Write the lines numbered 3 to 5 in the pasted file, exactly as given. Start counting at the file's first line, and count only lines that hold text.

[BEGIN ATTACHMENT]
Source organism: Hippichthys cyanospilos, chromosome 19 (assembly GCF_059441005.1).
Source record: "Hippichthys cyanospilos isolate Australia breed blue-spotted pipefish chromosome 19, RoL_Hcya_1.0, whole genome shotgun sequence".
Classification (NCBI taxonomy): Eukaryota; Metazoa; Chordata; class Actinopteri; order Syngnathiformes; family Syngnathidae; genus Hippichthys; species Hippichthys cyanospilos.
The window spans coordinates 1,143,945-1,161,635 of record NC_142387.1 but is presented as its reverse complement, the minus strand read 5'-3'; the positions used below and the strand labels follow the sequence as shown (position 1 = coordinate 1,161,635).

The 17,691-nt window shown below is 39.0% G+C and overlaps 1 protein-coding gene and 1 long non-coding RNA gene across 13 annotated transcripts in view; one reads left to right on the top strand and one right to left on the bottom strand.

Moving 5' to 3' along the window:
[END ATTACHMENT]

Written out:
Classification (NCBI taxonomy): Eukaryota; Metazoa; Chordata; class Actinopteri; order Syngnathiformes; family Syngnathidae; genus Hippichthys; species Hippichthys cyanospilos.
The window spans coordinates 1,143,945-1,161,635 of record NC_142387.1 but is presented as its reverse complement, the minus strand read 5'-3'; the positions used below and the strand labels follow the sequence as shown (position 1 = coordinate 1,161,635).

The 17,691-nt window shown below is 39.0% G+C and overlaps 1 protein-coding gene and 1 long non-coding RNA gene across 13 annotated transcripts in view; one reads left to right on the top strand and one right to left on the bottom strand.